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Google updates reCaptcha tool to beat the spambots

28 Oct 2013

Google has updated its reCaptcha platform with advanced authentication powers to help prevent increasingly sophisticated software bots from getting past its defences.

ReCaptcha is a web authentication tool designed to force web users to prove they are a person rather than a software bot by asking the user to enter the letters displayed in a distorted panel.  It is used by numerous sites to try and stop spam bots creating millions of fake accounts.

Vinay Shet, Google product manager for reCaptcha, announced the update in a post on Google's Blog, explaining the new features are based on research about how humans behave online in order to try and improve the tool's performance.

"The reCaptcha team has been performing extensive research and making steady improvements to learn how to better protect users from attackers. As a result, reCaptcha is now more adaptive and better-equipped to distinguish legitimate users from automated software," he wrote.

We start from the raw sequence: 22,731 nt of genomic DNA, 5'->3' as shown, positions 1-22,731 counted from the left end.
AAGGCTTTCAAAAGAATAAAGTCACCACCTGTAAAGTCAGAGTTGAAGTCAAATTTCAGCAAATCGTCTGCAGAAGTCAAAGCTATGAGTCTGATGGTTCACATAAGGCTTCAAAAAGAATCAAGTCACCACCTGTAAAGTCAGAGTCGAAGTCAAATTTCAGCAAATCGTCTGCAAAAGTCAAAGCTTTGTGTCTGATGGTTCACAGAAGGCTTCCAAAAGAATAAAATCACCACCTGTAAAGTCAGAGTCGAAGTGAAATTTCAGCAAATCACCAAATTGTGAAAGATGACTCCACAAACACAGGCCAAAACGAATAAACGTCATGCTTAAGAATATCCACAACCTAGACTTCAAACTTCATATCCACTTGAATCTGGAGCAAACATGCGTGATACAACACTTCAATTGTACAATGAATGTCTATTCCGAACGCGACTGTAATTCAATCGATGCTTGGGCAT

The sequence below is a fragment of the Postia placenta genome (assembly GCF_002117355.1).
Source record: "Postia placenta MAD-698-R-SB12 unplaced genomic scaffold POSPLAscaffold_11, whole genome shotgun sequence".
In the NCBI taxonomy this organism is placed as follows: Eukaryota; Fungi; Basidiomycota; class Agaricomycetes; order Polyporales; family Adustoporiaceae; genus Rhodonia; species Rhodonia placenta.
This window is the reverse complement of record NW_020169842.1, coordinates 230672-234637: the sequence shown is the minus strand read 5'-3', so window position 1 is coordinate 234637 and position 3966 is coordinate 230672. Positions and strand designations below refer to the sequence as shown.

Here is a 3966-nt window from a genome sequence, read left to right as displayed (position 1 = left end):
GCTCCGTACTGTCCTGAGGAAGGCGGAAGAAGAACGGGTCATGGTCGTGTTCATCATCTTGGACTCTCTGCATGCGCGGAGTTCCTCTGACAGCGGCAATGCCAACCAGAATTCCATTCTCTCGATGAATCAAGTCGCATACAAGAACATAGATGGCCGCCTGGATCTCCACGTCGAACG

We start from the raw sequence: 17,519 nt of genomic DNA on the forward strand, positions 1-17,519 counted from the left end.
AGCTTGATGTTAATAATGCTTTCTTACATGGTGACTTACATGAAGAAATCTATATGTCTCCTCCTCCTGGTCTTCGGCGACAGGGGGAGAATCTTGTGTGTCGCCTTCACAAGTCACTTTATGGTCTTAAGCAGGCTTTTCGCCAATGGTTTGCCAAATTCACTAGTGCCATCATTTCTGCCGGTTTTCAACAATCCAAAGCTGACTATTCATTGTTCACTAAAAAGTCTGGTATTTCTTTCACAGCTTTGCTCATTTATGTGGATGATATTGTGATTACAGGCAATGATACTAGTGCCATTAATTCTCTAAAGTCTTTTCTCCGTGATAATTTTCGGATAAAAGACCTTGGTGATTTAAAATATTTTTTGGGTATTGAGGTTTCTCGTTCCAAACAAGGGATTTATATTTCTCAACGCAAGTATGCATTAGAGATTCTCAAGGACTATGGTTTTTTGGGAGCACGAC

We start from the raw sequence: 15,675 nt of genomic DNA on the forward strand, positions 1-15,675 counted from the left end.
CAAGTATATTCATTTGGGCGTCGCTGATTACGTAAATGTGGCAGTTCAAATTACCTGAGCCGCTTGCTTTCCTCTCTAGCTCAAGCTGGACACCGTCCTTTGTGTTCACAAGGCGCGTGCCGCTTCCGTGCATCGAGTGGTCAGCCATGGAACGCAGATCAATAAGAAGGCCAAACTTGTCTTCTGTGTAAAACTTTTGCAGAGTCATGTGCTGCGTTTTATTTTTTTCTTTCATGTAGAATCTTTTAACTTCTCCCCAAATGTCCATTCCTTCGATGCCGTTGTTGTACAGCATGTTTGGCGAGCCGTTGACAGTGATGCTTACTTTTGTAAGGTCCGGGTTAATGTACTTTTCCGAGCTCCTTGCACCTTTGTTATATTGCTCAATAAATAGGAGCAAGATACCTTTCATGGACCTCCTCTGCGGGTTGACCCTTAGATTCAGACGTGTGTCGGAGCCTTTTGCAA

Shet said the new reCaptcha platform will add numeric elements and constant monitoring to the traditional text-based solution to make it even better at spotting automated bots (an example is below).

Recaptcha service

"The updated system uses advanced risk analysis techniques, actively considering the user's entire engagement with the Captcha - before, during and after they interact with it. That means that today the distorted letters serve less as a test of humanity and more as a medium of engagement to elicit a broad range of cues that characterise humans and bots," he said.

Use of numbers should stop even the most advanced bot faking its way through the test.

"Humans find numeric Captchas significantly easier to solve than those containing arbitrary text and achieve nearly perfect pass rates on them," Shet claimed. "So with our new system, you'll encounter Captchas that are a breeze to solve. Bots, however, won't even see them."

Bot machines and programmes have been a growing problem facing the security community. The bot machines are usually owned by criminal groups and are part of a wider botnet of enslaved systems. The botnets have been used by organised criminal groups for a variety of purposes, including click fraud and Bitcoin mining.

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Alastair Stevenson

Alastair has worked as a reporter covering security and mobile issues at V3 since March 2012. Before entering the field of journalism Alastair had worked in numerous industries as both a freelance copy writer and artist.

View Alastair's Google+ profile

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